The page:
Mayor Ed Murray said that within four years he wants to double participation in an underused discount program that provides low-income households in Seattle and parts of King County with cheaper water and electricity.
In a Jan. 29 announcement, Murray revealed that an estimated 65,000 households are eligible for the program, but fewer than 14,000 households were enrolled in 2012, according to Public Health-Seattle & King County.
Seattle City Light and Seattle Public Utilities have been making efforts to grow the Utility Discount Program, which is funded by ratepayers, but Murray’s announcement showed the program is failing more households than previously thought.
In 2013, the city unveiled a marketing plan to bring in 1,700 new households onto the program every year until 2018. At the time, the city estimated that there were about 33,000 people eligible for the program, half of the Public Health Department’s current estimate.
Thousands of households lose access to water and power every year due to unpaid bills. In 2012, Seattle City Light disconnected 7,044 people and Seattle Public Utilities disconnected 4,054 people due to unpaid bills. Those numbers are up significantly from 2009, when Seattle City Light disconnected 3,984 people and Seattle Public Utilities disconnected 3,209 people for nonpayment. (“A startling disconnect,” RC, Sept. 18, 2013.)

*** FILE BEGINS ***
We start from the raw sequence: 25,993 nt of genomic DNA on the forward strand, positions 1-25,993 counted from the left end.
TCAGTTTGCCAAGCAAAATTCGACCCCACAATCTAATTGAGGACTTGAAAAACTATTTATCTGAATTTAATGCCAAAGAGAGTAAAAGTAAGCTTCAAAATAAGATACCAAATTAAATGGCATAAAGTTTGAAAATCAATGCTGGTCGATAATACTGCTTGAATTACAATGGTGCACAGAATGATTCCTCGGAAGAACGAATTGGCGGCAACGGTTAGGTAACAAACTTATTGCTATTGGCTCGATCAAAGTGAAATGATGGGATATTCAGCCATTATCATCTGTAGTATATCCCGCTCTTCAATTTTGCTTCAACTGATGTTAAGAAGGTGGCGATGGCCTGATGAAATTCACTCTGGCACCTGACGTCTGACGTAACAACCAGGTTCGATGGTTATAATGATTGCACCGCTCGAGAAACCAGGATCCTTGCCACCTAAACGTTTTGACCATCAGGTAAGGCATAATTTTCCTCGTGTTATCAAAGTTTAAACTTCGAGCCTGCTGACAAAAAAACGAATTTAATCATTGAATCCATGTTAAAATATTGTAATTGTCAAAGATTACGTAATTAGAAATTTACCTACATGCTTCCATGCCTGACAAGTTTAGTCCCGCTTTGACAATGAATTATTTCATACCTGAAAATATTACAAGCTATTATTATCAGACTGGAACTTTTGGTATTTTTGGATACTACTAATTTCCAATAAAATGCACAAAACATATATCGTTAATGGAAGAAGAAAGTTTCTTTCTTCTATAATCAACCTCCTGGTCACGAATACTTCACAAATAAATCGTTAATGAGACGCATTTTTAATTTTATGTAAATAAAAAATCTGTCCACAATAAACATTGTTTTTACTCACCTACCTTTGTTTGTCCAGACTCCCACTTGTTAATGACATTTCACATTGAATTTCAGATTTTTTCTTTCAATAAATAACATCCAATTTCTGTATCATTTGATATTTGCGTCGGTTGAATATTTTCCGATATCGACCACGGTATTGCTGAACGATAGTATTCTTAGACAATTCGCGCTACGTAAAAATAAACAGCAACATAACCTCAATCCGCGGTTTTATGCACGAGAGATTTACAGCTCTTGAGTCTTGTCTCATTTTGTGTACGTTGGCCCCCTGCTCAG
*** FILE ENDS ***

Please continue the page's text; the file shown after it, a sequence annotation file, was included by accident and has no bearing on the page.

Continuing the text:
Private charities have picked up the slack. In 2012, West Seattle Help Line distributed $30,000 to help people pay utility bills and keep their water and power connections. According to the help line, about 75 percent of clients seeking utility help were unaware that the city offers a discount to low-income households.
Murray has asked the directors of Seattle City Light, Seattle Public Utilities and the Human Services Department to report back in one month with a plan to enroll more households.
The Utility Discount Program provides 50 to 60 percent discounts on utilities to households who earn less than 70 percent of the state median income. A family of four earning less than $58,860 a year would qualify.
Murray wants to enroll 14,000 more households — 3,500 a year — by 2018.